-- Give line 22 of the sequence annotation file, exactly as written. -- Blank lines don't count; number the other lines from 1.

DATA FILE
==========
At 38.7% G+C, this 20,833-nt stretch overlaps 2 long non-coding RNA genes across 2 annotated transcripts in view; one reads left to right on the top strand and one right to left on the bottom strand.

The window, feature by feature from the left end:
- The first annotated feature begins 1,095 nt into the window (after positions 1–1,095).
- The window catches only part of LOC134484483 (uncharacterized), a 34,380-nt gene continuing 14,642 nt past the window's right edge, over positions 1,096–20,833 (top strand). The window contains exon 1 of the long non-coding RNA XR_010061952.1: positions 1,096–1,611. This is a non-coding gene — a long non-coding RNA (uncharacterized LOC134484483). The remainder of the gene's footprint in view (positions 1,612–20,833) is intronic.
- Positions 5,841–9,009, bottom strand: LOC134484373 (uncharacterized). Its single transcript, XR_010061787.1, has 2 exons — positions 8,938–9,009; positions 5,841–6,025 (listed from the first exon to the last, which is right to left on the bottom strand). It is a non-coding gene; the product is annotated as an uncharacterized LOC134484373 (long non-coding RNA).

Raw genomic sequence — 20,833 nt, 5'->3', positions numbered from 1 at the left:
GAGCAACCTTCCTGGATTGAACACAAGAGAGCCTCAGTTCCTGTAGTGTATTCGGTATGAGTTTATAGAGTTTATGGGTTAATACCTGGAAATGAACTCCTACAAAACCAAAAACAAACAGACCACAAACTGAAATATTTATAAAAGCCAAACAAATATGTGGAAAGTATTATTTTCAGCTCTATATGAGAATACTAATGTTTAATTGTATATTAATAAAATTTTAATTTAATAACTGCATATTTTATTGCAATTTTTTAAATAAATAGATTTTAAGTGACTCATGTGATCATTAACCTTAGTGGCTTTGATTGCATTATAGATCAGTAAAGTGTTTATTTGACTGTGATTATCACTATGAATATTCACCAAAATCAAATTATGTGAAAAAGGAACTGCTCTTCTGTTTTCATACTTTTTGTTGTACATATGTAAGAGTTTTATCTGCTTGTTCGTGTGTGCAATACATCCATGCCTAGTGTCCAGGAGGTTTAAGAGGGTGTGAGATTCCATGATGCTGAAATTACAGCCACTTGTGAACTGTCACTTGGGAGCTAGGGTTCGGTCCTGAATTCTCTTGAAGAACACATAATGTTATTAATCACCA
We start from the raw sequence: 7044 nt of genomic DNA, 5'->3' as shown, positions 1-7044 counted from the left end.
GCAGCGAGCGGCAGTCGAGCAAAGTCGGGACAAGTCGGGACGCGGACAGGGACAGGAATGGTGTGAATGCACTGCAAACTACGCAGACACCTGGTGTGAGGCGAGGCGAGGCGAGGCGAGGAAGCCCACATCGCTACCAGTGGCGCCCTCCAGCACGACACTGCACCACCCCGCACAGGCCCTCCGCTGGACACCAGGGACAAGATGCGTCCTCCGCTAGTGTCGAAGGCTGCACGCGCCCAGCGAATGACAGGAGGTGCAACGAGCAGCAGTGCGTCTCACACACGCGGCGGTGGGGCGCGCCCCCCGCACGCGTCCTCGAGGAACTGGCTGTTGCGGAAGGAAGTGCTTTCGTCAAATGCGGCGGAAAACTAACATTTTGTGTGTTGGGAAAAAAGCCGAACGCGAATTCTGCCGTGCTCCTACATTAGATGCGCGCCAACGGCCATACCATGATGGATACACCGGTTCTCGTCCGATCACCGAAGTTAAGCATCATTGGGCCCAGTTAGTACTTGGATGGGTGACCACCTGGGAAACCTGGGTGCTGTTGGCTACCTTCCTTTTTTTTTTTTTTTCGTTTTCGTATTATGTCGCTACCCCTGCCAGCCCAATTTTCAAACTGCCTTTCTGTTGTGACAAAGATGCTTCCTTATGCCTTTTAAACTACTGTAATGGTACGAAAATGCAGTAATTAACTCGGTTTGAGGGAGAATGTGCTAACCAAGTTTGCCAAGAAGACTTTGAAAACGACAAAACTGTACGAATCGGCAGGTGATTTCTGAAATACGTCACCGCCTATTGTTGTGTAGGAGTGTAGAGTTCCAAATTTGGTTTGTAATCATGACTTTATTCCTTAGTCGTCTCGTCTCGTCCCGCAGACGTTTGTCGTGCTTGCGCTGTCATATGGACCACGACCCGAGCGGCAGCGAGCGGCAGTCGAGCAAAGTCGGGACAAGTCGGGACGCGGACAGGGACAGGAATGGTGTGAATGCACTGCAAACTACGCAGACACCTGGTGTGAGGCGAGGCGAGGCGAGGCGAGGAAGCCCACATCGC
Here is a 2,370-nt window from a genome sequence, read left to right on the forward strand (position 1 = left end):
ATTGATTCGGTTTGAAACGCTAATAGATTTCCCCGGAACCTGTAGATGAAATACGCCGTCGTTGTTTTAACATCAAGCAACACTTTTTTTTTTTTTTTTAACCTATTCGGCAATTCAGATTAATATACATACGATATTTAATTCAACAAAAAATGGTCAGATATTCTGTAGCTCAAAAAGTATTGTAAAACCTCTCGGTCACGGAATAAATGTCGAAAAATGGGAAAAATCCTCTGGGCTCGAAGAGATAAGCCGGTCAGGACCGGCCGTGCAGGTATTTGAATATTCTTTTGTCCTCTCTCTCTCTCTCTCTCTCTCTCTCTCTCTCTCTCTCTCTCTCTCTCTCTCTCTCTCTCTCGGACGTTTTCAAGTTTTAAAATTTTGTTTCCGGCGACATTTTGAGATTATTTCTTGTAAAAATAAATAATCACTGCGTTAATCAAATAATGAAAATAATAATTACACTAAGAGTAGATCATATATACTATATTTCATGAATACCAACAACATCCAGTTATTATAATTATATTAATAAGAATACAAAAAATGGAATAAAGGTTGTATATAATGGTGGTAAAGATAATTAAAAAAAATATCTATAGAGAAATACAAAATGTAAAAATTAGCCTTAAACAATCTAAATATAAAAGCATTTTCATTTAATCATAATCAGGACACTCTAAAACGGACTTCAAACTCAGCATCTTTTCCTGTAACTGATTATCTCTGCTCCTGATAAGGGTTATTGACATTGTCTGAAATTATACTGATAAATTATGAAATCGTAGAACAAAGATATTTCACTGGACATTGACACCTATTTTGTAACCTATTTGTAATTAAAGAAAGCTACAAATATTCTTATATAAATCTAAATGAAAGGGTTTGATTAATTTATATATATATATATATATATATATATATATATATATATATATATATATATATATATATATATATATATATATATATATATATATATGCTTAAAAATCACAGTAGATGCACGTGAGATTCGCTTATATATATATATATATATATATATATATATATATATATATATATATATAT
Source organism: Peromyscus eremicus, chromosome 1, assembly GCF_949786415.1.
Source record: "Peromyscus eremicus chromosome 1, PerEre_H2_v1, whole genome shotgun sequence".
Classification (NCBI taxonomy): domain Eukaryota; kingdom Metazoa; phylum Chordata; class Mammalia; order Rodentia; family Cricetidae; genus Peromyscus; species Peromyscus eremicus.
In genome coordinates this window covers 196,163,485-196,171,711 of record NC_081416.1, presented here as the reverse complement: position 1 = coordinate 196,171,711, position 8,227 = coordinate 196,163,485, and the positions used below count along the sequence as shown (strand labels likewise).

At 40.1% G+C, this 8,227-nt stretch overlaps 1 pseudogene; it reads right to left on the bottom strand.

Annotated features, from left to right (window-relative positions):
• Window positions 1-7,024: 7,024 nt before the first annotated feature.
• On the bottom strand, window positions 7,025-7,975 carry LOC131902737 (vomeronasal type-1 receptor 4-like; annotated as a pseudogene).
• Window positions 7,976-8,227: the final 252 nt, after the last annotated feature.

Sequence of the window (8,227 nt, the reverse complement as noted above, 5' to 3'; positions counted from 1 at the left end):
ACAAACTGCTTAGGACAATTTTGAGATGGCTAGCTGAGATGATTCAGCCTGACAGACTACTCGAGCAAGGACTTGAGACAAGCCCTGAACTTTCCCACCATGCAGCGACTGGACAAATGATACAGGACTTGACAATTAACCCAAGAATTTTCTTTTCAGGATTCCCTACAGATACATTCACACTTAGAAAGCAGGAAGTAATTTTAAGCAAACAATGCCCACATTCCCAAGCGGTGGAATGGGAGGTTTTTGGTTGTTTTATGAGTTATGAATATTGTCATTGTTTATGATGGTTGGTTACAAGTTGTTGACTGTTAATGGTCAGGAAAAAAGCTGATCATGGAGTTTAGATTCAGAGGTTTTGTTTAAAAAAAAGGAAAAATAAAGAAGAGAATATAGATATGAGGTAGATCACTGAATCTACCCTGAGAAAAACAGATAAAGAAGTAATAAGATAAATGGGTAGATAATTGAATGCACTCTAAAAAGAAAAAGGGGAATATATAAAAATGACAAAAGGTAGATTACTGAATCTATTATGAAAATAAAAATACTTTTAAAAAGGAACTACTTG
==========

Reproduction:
ACAAACTGCTTAGGACAATTTTGAGATGGCTAGCTGAGATGATTCAGCCTGACAGACTACTCGAGCAAGGACTTGAGACAAGCCCTGAACTTTCCCACCATGCAGCGACTGGACAAATGATACAGGACTTGACAATTAACCCAAGAATTTTCTTTTCAGGATTCCCTACAGATACATTCACACTTAGAAAGCAGGAAGTAATTTTAAGCAAACAATGCCCACATTCCCAAGCGGTGGAATGGGAGGTTTTTGGTTGTTTTATGAGTTATGAATATTGTCATTGTTTATGATGGTTGGTTACAAGTTGTTGACTGTTAATGGTCAGGAAAAAAGCTGATCATGGAGTTTAGATTCAGAGGTTTTGTTTAAAAAAAAGGAAAAATAAAGAAGAGAATATAGATATGAGGTAGATCACTGAATCTACCCTGAGAAAAACAGATAAAGAAGTAATAAGATAAATGGGTAGATAATTGAATGCACTCTAAAAAGAAAAAGGGGAATATATAAAAATGACAAAAGGTAGATTACTGAATCTATTATGAAAATAAAAATACTTTTAAAAAGGAACTACTTG